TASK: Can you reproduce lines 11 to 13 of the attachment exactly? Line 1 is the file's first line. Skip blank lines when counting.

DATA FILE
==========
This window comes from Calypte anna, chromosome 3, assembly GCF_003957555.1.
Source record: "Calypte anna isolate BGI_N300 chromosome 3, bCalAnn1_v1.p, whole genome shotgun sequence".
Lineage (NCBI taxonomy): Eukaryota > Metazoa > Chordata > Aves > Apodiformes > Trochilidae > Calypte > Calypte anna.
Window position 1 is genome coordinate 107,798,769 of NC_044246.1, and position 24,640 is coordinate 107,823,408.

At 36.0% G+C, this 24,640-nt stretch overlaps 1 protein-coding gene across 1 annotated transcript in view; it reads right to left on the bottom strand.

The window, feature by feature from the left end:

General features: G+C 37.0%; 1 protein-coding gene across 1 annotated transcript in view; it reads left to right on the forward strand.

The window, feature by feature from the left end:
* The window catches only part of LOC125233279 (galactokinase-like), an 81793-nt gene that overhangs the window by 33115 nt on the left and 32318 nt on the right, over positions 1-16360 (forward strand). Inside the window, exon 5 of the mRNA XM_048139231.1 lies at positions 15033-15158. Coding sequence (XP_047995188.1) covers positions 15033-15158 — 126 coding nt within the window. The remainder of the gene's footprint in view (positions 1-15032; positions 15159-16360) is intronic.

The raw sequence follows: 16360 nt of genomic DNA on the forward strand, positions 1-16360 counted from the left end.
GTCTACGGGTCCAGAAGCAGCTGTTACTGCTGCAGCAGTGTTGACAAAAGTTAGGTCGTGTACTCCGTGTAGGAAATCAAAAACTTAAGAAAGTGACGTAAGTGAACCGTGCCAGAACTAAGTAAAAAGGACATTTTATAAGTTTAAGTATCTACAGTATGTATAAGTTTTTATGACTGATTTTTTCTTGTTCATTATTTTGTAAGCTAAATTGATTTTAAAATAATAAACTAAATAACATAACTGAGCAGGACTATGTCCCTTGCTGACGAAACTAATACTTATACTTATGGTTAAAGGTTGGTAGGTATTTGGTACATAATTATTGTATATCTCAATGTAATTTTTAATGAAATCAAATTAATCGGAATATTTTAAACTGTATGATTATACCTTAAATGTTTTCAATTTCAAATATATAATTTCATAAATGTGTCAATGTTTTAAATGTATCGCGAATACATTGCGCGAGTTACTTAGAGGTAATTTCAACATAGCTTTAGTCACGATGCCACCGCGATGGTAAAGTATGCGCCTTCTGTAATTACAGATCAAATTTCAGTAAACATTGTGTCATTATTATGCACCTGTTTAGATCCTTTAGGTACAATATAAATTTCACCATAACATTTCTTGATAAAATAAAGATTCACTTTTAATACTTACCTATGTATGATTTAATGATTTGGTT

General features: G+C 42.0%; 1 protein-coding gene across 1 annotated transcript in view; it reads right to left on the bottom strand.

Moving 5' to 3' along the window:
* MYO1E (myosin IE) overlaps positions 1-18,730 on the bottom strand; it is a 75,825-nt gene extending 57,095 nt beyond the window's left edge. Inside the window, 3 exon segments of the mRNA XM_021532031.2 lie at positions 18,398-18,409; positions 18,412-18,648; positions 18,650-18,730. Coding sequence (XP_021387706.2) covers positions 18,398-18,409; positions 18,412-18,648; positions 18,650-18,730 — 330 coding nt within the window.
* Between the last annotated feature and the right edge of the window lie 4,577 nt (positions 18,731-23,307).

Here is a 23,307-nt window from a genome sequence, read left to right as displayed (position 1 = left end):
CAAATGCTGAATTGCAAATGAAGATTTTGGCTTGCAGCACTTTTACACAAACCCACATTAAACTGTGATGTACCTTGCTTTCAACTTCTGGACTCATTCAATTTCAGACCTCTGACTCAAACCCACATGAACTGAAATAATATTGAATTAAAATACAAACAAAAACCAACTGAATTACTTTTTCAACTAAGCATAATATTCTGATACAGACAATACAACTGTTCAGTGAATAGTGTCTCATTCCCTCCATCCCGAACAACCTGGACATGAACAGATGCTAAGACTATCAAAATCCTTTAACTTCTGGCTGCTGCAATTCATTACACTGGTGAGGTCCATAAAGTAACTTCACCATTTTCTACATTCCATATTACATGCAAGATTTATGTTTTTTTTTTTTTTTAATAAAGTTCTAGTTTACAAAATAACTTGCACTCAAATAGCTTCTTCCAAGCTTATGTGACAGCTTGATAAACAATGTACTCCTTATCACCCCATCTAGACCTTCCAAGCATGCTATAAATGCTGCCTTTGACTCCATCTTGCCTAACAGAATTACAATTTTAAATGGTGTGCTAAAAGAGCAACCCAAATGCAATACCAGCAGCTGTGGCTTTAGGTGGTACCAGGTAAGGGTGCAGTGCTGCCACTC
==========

GTCTACGGGTCCAGAAGCAGCTGTTACTGCTGCAGCAGTGTTGACAAAAGTTAGGTCGTGTACTCCGTGTAGGAAATCAAAAACTTAAGAAAGTGACGTAAGTGAACCGTGCCAGAACTAAGTAAAAAGGACATTTTATAAGTTTAAGTATCTACAGTATGTATAAGTTTTTATGACTGATTTTTTCTTGTTCATTATTTTGTAAGCTAAATTGATTTTAAAATAATAAACTAAATAACATAACTGAGCAGGACTATGTCCCTTGCTGACGAAACTAATACTTATACTTATGGTTAAAGGTTGGTAGGTATTTGGTACATAATTATTGTATATCTCAATGTAATTTTTAATGAAATCAAATTAATCGGAATATTTTAAACTGTATGATTATACCTTAAATGTTTTCAATTTCAAATATATAATTTCATAAATGTGTCAATGTTTTAAATGTATCGCGAATACATTGCGCGAGTTACTTAGAGGTAATTTCAACATAGCTTTAGTCACGATGCCACCGCGATGGTAAAGTATGCGCCTTCTGTAATTACAGATCAAATTTCAGTAAACATTGTGTCATTATTATGCACCTGTTTAGATCCTTTAGGTACAATATAAATTTCACCATAACATTTCTTGATAAAATAAAGATTCACTTTTAATACTTACCTATGTATGATTTAATGATTTGGTT

General features: G+C 42.0%; 1 protein-coding gene across 1 annotated transcript in view; it reads right to left on the bottom strand.

Moving 5' to 3' along the window: